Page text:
Getting Wise about Money with ‘The Banks’
For most people, financial wellbeing is not about amassing wealth – their goal is achieving a level of financial stability that will allow them to face one or two road bumps along the way. Without the proper tools or knowledge, it’s easy to make the wrong decision and get into financial trouble.
Have you ever needed to make a difficult choice on what to spend your well-earned funds? Should you use it to buy those designer shoes you’ve had your eye on? Save it for that dream holiday you’ve always wanted to go on? Or should you put it away for a rainy day? Chances are you’ve probably broken out into a cold sweat at some point because of a financial decision you’ve had to make.
Most of us think we know how to manage our money, but when it comes to the crunch we often quickly realise that making financial decisions requires quite a bit of confidence – and very often we can doubt what we know (or don’t know, as the case may be). Add to this the fact that the average person doesn’t have limitless funds and savings to spend on everything they need or want and the decision becomes even more difficult.
Having a poor understanding of financial matters can have a material impact not only on an individual’s life choices, but also on communities in general. One only has to look at the financial crisis of 2008 to see the financial impact on an entire economy and the far-reaching effects across the globe that this had – all of which stemmed from a lack of understanding of mortgage products and the impact of subsequent defaults.
In addition to low levels of financial knowledge, it appears that, increasingly, financial decision-making is getting more taxing for consumers. There are multiple reasons for this but, in general, it can basically be boiled down to three main causes:
- With the responsibility for retirement planning shifting from the state to individuals, consumers are having to assume more of the financial decisions that impact their later life at an early stage of their career. Life spans are now longer so individuals require more retirement savings than previous generations.
- Investment options are increasingly becoming more complex and sophisticated with consumers facing different products, rates, and terms. Making difficult financial decisions can then impact a person’s ability to buy a home, get married or start a family.
- The environment has changed and continues to evolve rapidly. We have moved from being a cash-based society to one where online shopping, virtual currencies, and contactless payments are king. This has created a credit-reliant culture where debt can be accumulated quickly, disregarding the repercussions and impact this can have for years to come.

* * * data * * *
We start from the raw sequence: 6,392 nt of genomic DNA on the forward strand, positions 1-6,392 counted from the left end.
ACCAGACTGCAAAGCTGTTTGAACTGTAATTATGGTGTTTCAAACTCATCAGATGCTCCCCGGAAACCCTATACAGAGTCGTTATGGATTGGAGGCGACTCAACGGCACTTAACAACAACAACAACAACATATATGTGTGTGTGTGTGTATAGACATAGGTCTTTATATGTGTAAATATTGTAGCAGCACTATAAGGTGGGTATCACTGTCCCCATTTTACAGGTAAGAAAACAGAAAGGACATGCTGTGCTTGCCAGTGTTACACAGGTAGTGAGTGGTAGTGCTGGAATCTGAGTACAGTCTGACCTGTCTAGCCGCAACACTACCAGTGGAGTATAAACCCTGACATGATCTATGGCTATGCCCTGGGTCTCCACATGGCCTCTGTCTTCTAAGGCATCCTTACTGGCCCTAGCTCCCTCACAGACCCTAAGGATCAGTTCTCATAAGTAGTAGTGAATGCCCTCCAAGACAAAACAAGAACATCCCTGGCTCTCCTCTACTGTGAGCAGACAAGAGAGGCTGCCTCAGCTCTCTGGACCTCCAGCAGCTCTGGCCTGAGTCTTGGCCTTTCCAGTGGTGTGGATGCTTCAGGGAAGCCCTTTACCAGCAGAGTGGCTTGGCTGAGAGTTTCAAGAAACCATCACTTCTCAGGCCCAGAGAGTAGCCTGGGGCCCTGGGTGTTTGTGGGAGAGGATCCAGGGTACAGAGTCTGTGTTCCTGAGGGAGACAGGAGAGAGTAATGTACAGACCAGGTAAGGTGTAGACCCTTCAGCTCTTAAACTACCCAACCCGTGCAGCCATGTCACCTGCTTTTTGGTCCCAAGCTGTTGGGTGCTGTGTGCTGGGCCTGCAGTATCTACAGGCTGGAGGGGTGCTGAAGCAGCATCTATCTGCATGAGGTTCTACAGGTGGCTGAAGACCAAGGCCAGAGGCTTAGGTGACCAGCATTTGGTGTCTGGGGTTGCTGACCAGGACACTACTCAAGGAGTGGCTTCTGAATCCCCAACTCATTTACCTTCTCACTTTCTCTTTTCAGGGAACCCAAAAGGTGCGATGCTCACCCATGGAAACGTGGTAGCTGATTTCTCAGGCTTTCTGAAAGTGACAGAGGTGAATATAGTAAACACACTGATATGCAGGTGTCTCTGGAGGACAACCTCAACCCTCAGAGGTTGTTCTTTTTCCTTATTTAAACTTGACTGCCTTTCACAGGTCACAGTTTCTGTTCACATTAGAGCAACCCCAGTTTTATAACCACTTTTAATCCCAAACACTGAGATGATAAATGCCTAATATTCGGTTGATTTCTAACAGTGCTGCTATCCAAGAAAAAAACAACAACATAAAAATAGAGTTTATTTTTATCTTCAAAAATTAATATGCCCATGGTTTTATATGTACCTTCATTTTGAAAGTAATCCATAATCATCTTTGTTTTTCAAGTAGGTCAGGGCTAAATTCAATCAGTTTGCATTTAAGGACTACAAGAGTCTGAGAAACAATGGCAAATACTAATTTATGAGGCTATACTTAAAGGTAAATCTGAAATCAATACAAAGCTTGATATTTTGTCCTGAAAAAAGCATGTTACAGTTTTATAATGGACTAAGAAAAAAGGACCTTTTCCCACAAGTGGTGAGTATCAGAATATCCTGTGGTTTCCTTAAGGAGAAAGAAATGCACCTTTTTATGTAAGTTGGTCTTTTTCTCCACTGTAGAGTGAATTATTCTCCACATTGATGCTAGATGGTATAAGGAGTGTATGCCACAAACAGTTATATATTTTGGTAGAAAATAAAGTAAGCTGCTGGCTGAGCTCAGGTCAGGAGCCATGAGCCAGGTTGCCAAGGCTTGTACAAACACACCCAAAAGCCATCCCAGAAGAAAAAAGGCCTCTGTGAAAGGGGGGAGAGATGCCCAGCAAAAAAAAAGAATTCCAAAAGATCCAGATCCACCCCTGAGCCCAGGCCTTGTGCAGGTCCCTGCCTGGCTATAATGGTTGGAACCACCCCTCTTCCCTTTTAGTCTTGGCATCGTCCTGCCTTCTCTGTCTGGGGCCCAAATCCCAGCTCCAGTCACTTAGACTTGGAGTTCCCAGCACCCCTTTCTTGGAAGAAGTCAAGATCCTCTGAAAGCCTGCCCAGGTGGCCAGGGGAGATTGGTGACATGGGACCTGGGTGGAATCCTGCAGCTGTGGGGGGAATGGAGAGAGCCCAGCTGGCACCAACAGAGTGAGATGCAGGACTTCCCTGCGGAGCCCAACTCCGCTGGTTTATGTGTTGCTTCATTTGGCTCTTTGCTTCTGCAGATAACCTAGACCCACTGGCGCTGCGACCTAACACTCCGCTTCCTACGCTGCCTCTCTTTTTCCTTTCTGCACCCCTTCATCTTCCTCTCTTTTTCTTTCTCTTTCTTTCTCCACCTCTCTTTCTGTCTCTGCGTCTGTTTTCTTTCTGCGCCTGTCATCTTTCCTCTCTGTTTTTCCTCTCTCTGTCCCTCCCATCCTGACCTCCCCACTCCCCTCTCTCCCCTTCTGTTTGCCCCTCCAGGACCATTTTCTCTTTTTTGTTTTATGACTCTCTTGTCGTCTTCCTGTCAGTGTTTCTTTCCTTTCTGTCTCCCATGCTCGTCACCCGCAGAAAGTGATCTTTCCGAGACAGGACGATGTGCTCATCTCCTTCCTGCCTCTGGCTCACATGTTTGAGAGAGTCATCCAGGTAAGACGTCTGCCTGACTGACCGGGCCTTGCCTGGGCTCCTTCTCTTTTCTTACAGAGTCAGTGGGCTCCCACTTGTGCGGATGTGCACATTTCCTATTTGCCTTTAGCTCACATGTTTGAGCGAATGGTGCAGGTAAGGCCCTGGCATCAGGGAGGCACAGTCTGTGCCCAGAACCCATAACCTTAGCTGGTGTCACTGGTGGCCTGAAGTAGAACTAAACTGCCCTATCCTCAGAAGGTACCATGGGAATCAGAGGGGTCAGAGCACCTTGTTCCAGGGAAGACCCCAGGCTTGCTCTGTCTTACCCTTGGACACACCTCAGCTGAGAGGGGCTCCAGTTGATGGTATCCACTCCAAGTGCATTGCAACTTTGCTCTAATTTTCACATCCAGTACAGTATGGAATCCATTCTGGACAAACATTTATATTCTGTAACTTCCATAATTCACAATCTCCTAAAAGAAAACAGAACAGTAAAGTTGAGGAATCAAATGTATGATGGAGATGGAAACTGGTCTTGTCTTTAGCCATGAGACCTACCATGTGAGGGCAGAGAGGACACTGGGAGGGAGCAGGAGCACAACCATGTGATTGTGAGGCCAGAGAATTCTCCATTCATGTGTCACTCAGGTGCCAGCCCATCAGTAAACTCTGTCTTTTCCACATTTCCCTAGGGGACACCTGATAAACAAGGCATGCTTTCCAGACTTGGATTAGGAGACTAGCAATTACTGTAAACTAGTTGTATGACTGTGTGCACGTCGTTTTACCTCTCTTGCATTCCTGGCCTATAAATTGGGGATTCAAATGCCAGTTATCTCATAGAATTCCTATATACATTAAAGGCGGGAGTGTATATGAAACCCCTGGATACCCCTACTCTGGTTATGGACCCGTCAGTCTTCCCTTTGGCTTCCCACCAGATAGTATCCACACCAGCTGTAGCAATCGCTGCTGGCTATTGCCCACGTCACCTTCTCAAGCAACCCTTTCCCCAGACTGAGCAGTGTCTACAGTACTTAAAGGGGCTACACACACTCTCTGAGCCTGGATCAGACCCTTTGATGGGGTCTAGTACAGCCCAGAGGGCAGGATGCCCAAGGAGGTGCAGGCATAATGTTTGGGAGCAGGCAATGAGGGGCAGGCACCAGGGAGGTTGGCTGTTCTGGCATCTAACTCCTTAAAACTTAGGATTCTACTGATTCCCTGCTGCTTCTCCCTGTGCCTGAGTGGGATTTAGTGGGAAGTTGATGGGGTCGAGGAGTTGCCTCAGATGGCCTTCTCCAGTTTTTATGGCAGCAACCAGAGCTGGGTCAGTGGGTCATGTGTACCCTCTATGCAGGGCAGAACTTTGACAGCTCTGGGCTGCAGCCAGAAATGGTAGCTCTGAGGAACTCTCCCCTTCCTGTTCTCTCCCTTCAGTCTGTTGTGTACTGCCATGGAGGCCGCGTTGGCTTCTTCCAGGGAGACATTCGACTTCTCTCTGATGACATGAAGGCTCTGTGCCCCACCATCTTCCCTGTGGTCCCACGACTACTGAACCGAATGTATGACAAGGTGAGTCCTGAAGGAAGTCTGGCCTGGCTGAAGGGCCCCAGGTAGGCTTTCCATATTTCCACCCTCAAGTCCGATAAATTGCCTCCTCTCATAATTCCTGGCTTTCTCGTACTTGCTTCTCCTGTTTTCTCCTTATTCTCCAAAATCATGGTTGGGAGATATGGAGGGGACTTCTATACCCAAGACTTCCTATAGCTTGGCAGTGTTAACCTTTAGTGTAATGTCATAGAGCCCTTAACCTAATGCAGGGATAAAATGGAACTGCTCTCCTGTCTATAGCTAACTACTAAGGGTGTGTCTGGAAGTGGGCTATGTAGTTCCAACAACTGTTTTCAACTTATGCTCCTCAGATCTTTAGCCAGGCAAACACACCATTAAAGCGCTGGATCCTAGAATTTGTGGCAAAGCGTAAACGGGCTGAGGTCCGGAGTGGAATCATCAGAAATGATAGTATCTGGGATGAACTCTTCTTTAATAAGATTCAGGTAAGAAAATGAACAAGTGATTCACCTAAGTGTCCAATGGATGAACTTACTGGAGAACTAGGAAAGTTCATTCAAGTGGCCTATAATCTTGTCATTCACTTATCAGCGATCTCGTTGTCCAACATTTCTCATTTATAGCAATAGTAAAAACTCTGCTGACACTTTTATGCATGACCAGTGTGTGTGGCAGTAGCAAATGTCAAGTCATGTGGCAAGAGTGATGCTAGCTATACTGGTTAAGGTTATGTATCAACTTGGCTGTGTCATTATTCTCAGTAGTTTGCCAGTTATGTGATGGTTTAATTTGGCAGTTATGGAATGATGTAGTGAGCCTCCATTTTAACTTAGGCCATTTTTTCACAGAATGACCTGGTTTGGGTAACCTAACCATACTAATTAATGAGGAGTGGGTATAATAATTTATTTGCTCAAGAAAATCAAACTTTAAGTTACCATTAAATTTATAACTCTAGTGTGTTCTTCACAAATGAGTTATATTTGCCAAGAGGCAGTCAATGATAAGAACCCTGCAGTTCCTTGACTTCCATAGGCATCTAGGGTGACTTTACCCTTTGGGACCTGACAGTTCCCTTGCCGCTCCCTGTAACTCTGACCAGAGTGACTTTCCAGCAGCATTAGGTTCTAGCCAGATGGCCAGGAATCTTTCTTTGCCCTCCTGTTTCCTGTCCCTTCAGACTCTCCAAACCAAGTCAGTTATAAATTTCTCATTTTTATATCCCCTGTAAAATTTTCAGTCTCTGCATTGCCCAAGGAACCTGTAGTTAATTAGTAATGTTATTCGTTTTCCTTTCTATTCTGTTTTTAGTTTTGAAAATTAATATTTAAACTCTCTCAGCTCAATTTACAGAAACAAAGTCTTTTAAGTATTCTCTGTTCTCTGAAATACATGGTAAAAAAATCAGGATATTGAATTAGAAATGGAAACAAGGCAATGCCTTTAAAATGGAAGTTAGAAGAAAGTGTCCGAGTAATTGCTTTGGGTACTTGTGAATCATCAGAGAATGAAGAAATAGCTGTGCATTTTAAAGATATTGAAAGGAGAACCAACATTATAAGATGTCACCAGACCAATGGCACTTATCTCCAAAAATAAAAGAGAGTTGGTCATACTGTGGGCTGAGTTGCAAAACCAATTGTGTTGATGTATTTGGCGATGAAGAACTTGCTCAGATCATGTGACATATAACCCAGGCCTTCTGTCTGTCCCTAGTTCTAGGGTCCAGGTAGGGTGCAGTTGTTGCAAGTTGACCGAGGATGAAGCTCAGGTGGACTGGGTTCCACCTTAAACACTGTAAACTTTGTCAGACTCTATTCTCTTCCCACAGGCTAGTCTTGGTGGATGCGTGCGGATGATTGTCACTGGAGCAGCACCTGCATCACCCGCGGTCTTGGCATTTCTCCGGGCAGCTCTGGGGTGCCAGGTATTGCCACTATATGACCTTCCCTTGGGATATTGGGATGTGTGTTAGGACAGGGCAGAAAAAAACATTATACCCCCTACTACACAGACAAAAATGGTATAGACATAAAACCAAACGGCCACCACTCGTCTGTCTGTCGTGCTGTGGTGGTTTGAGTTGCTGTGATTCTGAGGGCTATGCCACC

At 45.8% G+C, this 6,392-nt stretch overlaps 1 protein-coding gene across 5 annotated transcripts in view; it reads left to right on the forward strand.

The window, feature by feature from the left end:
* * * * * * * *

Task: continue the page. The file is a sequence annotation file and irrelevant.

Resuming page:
What this means is that individuals are having to make more informed decisions about their finances and the importance of financial literacy in this process should not be underestimated.
Studies carried out in recent years by the Organisation for Economic Co-operation and Development (OECD) show that whilst in many countries women tend to have lower financial knowledge than men, they are better at keeping track of their finances but tend to plan and save less for retirement. First time and lower income earners, widows, and early school leavers are also less confident in their financial knowledge and skills. In the UK, specifically, 96% of teenagers worry about money on a daily basis and 52% are in debt by the age of 17, with young adults having amongst the lowest level of financial literacy.
Two of the GFSC’s regulatory objectives focus on the promotion of public awareness and the protection of consumers. An element of consumer protection can be achieved by ensuring that the public has a better understanding of key financial concepts, better positioning them to recognise and evaluate the choices available – in a nutshell, enabling them to make better, more informed decisions.
In line with the OECD, we believe that: ‘financial education can make a difference. It can empower and equip young people with the knowledge skills and confidence to take charge of their lives and build a more secure future for themselves and their families.’
Our Moneywise consumer education programme, which was launched in October 2017, focuses specifically on increasing financial literacy; aiming to raise awareness and improve understanding of financial matters at all stages of life.
Moneywise was kicked off through a programme of delivery in all local schools via age-specific interactive sessions and the dissemination of workbooks and information leaflets. Through the use of virtual cartoon characters – The Banks – who typify the average family, financial concepts and ideas are introduced and discussed. These include the four basic concepts of: saving, spending, investing and donating, whilst also delving into factors such as needs and wants, supply versus demand and budgeting more generally. In addition, The Banks also introduce and explain different financial products and services which include everything from savings accounts and mortgages, to credit and prepaid cards, as well as virtual currencies and different types of investments.
Moneywise will continue during 2018 and beyond – so expect to see the Banks family somewhere in the coming months – perhaps either in town, when you pop into your bank or online in the not too distant future.
BY HEIDI BOCARISA